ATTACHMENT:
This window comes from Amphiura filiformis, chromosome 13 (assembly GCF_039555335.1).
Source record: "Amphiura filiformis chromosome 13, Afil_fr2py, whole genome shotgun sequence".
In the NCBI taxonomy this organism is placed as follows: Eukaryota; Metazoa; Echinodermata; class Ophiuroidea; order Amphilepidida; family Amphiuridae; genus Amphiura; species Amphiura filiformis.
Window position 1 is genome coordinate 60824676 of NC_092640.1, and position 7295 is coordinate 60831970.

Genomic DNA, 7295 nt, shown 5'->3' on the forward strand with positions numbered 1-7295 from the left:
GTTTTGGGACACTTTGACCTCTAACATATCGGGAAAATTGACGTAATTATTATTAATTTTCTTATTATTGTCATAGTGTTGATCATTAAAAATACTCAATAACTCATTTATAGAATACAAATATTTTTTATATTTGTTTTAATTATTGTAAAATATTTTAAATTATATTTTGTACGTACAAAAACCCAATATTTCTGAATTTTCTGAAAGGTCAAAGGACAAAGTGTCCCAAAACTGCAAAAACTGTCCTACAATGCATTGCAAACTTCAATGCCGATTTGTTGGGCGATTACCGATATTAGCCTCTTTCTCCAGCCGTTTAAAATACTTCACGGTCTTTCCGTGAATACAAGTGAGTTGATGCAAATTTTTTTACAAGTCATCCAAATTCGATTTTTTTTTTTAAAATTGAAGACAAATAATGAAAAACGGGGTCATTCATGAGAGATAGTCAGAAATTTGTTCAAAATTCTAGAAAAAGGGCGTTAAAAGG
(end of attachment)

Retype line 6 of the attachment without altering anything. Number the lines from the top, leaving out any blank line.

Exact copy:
GTTTTGGGACACTTTGACCTCTAACATATCGGGAAAATTGACGTAATTATTATTAATTTTCTTATTATTGTCATAGTGTTGATCATTAAAAATACTCAATAACTCATTTATAGAATACAAATATTTTTTATATTTGTTTTAATTATTGTAAAATATTTTAAATTATATTTTGTACGTACAAAAACCCAATATTTCTGAATTTTCTGAAAGGTCAAAGGACAAAGTGTCCCAAAACTGCAAAAACTGTCCTACAATGCATTGCAAACTTCAATGCCGATTTGTTGGGCGATTACCGATATTAGCCTCTTTCTCCAGCCGTTTAAAATACTTCACGGTCTTTCCGTGAATACAAGTGAGTTGATGCAAATTTTTTTACAAGTCATCCAAATTCGATTTTTTTTTTTAAAATTGAAGACAAATAATGAAAAACGGGGTCATTCATGAGAGATAGTCAGAAATTTGTTCAAAATTCTAGAAAAAGGGCGTTAAAAGG